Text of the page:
His teepee preference once almost got him in hot water decades ago when, as a judge, an inmate sued him, alleging the judgment against him was invalid because Poe had signed it with a tent drawing rather than his name.

The five-term congressman recalls while the court considered his signature “quirky,” it ruled the teepee stood as an acronym for Poe and could be used.

But court ruling or not, Poe’s signature still won’t fly in Congress. The lawmaker says, “The House, however, when I do the voting part, they require the actual six-letter mess.”

Poe’s peculiar John Hancock has now become a staple of not only his writing, but of his wardrobe.

“On my boots that I wear I don’t have my initials, I have a teepee. And then on the sleeve of my shirt where normal people put initials, I have a teepee,” he explains with a hearty laugh.

Remembering when the idea to draw a teepee came to him years ago he says, “Sure enough, I stuck with it.”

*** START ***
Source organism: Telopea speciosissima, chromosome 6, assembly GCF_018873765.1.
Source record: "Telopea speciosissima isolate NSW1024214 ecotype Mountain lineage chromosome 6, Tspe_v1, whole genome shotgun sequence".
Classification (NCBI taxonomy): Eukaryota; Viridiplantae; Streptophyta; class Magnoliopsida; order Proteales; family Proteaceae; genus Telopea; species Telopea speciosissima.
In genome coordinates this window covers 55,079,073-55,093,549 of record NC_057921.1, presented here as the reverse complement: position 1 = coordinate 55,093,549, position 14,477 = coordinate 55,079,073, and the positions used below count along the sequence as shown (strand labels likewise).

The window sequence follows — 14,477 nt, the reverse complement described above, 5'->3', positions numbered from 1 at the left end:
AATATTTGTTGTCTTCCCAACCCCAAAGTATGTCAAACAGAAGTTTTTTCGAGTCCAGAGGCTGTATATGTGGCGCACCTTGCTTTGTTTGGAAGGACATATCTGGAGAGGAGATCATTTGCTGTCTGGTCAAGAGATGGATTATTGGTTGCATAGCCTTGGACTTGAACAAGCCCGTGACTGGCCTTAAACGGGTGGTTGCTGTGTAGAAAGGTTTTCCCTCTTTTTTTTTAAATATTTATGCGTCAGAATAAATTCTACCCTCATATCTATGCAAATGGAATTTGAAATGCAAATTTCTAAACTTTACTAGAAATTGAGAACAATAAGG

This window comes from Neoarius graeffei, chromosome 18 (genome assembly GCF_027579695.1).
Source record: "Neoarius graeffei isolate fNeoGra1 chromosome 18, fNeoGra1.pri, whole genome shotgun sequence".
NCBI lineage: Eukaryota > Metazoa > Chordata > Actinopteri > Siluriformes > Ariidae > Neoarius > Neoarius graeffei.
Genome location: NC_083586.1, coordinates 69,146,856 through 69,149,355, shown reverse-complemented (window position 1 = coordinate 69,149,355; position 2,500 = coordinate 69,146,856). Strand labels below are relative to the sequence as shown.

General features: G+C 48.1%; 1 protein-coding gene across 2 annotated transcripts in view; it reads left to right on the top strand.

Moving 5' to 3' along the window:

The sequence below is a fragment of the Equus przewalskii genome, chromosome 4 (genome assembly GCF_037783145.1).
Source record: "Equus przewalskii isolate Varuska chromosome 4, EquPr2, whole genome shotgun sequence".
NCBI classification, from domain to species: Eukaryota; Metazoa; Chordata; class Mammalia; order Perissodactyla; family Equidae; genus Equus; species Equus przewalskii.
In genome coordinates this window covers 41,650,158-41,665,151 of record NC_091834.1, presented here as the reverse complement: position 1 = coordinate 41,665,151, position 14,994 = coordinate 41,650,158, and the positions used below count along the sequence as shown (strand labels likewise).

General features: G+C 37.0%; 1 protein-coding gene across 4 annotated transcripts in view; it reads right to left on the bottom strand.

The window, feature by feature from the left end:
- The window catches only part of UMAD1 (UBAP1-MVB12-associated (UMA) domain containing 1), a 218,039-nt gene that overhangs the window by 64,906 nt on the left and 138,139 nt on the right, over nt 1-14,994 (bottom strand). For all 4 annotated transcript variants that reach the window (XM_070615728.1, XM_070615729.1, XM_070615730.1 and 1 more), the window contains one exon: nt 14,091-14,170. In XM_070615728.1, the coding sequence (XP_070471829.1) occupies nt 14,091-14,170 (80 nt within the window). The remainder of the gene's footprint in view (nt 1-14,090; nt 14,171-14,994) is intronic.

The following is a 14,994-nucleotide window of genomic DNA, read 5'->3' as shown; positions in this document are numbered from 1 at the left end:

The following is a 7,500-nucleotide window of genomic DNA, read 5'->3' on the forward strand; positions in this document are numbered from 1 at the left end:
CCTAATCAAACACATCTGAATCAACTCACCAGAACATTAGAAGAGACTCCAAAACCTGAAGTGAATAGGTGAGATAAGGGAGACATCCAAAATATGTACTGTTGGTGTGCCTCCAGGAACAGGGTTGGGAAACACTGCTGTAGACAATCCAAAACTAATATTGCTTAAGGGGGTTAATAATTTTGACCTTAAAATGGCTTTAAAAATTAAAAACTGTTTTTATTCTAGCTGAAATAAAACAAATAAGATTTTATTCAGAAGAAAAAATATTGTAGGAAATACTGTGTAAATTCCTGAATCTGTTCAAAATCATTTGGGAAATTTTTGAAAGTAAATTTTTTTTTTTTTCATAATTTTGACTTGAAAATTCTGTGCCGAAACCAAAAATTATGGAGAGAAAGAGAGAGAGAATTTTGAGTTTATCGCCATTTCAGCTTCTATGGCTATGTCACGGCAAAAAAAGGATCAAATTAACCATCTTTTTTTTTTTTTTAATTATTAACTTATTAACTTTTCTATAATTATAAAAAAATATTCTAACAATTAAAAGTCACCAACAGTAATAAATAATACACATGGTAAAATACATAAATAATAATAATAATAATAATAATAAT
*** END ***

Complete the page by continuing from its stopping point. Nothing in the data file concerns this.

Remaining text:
Poe is not the only bold-faced name in Washington with an unusual signature. President Obama mocked Treasury Secretary Jack LewJacob (Jack) Joseph LewBig tech lobbying groups push Treasury to speak out on EU tax proposal Overnight Finance: Hatch announces retirement from Senate | What you can expect from new tax code | Five ways finance laws could change in 2018 | Peter Thiel bets big on bitcoin Ex-Obama Treasury secretary: Tax cuts 'leaving us broke' MORE earlier this year for his loopy scribble, saying, “Jack assured me that he is going to work to make at least one letter legible in order not to debase our currency should he be confirmed.”

Photo: Rep. Ted PoeLloyd (Ted) Theodore PoeHouse votes to add requirements for Americans with Disabilities Act lawsuits Capitol Police arrest disability rights protesters for disrupting hearing WATCH: Dem rep: Trump's SOTU seemed 'reasonable,' but wait until 'his Adderall wears off' MORE's signature from a Feb. 22 letter to President Obama.